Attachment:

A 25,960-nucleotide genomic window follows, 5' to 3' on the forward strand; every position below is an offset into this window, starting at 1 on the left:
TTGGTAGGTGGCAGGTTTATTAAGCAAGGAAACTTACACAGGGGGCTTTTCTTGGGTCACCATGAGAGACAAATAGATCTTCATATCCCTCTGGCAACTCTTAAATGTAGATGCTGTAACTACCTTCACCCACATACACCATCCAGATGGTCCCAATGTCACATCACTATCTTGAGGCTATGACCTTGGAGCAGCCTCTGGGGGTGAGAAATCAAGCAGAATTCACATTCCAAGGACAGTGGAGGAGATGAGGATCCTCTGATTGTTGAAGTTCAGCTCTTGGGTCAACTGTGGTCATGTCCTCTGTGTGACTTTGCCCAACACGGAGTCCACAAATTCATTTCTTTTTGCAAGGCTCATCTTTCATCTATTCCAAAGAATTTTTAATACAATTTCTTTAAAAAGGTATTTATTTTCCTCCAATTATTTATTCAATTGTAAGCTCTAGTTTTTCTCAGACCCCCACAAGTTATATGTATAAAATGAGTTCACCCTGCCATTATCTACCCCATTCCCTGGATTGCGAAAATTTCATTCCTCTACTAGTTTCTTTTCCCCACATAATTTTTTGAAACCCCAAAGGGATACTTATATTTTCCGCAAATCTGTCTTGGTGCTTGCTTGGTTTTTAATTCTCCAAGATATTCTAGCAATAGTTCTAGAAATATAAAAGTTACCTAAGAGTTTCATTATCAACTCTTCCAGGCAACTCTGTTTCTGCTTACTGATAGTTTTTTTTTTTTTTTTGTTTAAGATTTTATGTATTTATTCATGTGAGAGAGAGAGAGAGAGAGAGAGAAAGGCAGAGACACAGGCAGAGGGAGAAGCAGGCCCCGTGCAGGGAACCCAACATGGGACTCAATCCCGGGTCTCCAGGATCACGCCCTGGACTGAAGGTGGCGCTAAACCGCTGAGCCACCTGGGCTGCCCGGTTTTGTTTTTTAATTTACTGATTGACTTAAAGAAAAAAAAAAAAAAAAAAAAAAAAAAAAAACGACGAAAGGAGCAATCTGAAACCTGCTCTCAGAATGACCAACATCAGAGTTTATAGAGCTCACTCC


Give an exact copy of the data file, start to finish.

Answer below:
A 25,960-nucleotide genomic window follows, 5' to 3' on the forward strand; every position below is an offset into this window, starting at 1 on the left:
TTGGTAGGTGGCAGGTTTATTAAGCAAGGAAACTTACACAGGGGGCTTTTCTTGGGTCACCATGAGAGACAAATAGATCTTCATATCCCTCTGGCAACTCTTAAATGTAGATGCTGTAACTACCTTCACCCACATACACCATCCAGATGGTCCCAATGTCACATCACTATCTTGAGGCTATGACCTTGGAGCAGCCTCTGGGGGTGAGAAATCAAGCAGAATTCACATTCCAAGGACAGTGGAGGAGATGAGGATCCTCTGATTGTTGAAGTTCAGCTCTTGGGTCAACTGTGGTCATGTCCTCTGTGTGACTTTGCCCAACACGGAGTCCACAAATTCATTTCTTTTTGCAAGGCTCATCTTTCATCTATTCCAAAGAATTTTTAATACAATTTCTTTAAAAAGGTATTTATTTTCCTCCAATTATTTATTCAATTGTAAGCTCTAGTTTTTCTCAGACCCCCACAAGTTATATGTATAAAATGAGTTCACCCTGCCATTATCTACCCCATTCCCTGGATTGCGAAAATTTCATTCCTCTACTAGTTTCTTTTCCCCACATAATTTTTTGAAACCCCAAAGGGATACTTATATTTTCCGCAAATCTGTCTTGGTGCTTGCTTGGTTTTTAATTCTCCAAGATATTCTAGCAATAGTTCTAGAAATATAAAAGTTACCTAAGAGTTTCATTATCAACTCTTCCAGGCAACTCTGTTTCTGCTTACTGATAGTTTTTTTTTTTTTTTTGTTTAAGATTTTATGTATTTATTCATGTGAGAGAGAGAGAGAGAGAGAGAGAAAGGCAGAGACACAGGCAGAGGGAGAAGCAGGCCCCGTGCAGGGAACCCAACATGGGACTCAATCCCGGGTCTCCAGGATCACGCCCTGGACTGAAGGTGGCGCTAAACCGCTGAGCCACCTGGGCTGCCCGGTTTTGTTTTTTAATTTACTGATTGACTTAAAGAAAAAAAAAAAAAAAAAAAAAAAAAAAAAACGACGAAAGGAGCAATCTGAAACCTGCTCTCAGAATGACCAACATCAGAGTTTATAGAGCTCACTCC